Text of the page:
Joe Biden faces the most important decision of his five-decade political career: choosing a vice president.
The presumptive Democratic presidential nominee expects to name a committee to vet potential running mates next week, according to three Democrats with knowledge of the situation who spoke on the condition of anonymity to discuss internal plans. Biden, a former vice president himself, has committed to picking a woman and told donors this week that his team has discussed naming a choice well ahead of the Democratic convention in August.
Selecting a running mate is always critical for a presidential candidate. But it’s an especially urgent calculation for the 77-year-old Biden, who, if he wins, would be the oldest American president in history. The decision carries added weight amid the coronavirus pandemic, which, beyond its death toll, threatens to devastate the world economy and define a prospective Biden administration.
“We’re still going to be in crisis or recovery, and you want a vice president who can manage that,” said Karen Finney, a Democratic strategist who worked for Hillary Clinton’s 2016 campaign. “This seems like a much more important decision than usual.”
Biden faces pressure on multiple fronts. He must consider the demands of his racially, ethnically and ideologically diverse party, especially the black women who propelled his nomination. He must balance those concerns with his stated desire for a governing partner who is “simpatico” and “ready to be president on a moment’s notice.”
The campaign’s general counsel, Dana Remus, and former White House counsel Bob Bauer are managing the early process, gathering information about prospects. Democrats close to several presumed contenders say they’ve not yet been contacted.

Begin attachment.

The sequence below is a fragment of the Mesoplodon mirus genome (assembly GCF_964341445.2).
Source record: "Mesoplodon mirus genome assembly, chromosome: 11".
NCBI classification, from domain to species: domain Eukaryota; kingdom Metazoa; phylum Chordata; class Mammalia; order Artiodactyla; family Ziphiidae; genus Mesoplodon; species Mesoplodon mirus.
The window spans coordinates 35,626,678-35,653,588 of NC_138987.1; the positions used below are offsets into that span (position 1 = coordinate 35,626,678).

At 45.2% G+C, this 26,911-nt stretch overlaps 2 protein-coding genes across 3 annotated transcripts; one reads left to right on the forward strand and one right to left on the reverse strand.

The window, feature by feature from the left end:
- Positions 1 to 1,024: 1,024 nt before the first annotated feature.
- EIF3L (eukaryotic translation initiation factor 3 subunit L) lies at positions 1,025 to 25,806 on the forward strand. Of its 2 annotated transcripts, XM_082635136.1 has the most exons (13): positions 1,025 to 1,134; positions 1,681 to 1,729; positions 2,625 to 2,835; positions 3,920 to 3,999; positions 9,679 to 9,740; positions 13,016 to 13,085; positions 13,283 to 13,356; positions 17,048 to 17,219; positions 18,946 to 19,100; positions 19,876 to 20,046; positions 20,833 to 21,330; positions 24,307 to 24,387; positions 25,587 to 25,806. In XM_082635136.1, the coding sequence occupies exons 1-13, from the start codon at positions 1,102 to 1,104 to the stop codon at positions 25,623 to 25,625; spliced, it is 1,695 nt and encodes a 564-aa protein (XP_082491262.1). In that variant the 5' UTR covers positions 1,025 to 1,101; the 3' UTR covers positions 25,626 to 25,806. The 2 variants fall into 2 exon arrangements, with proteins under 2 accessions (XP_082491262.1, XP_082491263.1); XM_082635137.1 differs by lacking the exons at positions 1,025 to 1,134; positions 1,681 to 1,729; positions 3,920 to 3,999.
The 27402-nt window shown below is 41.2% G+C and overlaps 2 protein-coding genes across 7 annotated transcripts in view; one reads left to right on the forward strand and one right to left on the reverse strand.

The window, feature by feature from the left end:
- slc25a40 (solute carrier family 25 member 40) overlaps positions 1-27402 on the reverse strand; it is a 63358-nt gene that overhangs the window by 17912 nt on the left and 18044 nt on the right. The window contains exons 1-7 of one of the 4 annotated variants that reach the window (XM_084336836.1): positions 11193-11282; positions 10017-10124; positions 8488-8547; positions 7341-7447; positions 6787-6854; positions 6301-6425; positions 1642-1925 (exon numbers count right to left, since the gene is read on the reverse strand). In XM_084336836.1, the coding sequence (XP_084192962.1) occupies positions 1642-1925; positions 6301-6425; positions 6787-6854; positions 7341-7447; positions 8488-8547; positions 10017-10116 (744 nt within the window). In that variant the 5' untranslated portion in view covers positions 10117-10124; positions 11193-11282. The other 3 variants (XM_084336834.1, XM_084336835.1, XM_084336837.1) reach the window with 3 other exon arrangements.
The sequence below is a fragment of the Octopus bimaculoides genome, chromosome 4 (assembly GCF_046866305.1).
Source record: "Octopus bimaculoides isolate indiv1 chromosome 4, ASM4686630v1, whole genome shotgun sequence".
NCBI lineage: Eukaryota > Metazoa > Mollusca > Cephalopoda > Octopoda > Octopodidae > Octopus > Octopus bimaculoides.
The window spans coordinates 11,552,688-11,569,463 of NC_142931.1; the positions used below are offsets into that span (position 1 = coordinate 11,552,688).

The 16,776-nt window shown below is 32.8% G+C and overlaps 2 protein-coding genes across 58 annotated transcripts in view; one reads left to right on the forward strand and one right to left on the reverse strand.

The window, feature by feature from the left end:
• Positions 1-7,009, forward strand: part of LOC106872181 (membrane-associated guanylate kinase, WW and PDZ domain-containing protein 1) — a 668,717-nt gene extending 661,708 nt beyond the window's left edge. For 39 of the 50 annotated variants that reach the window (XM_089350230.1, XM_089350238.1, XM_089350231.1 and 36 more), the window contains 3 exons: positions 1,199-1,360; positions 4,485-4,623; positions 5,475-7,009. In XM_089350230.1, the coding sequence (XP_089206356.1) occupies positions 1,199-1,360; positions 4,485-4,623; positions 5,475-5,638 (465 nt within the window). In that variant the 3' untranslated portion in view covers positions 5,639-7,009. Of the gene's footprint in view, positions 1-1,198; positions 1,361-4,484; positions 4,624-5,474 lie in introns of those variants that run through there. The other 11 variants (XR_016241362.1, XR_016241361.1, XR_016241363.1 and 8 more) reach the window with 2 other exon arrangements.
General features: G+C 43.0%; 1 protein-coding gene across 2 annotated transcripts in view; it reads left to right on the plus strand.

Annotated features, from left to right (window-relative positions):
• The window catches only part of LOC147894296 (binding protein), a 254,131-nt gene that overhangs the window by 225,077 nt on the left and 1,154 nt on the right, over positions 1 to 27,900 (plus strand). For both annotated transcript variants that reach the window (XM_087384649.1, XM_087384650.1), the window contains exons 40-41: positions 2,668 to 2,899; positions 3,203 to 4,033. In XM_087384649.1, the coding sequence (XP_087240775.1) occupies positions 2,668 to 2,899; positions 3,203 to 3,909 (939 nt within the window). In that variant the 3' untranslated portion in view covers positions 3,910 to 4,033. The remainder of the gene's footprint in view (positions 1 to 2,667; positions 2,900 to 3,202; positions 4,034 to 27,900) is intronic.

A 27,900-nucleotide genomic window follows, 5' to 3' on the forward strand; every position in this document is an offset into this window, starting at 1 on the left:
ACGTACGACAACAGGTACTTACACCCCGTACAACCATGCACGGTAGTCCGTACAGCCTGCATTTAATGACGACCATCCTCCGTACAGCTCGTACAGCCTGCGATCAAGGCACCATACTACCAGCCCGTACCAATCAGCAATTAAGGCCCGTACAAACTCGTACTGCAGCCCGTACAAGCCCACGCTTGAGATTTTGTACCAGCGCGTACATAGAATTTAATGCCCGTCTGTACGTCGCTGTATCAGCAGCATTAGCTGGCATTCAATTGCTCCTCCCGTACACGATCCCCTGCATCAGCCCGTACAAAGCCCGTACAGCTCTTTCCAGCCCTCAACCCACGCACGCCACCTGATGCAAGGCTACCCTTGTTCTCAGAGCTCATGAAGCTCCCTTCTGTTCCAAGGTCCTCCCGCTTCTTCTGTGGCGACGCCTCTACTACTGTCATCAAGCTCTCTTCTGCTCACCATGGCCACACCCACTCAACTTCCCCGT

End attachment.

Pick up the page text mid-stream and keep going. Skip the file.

Biden has offered plenty of hints about his thinking. He’s said he can easily name 12 to 15 women who meet his criteria, but would likely seriously consider anywhere from six to 11 candidates. He’s given no indication of whether he’ll look to the Senate, where he spent six terms, to governors or elsewhere.
Some Biden advisers said the campaign has heard from many Democrats who want a woman of color. Black women helped rescue Biden’s campaign after an embarrassing start in predominately white Iowa and New Hampshire. Yet there’s no firm agreement within the campaign that Biden must go that route.
“The best thing you can do for all segments of the population is to win,” said Biden’s campaign co-chairman Cedric Richmond, a Louisiana congressman and former chairman of the Congressional Black Caucus. “He has shown a commitment to diversity from the beginning. But this has to be based on, like the VP says, who he trusts.”
Biden has regularly praised California Sen. Kamala Harris, a former rival who endorsed him in March and campaigned for him. When she introduced him at a fundraiser this week, Biden did little to tamp down speculation about her prospects.
“I’m coming for you, kid,” he said.
He’s also spoken positively of Stacey Abrams, who narrowly missed becoming the first African American female governor in U.S. history when she lost the 2018 Georgia governor’s race.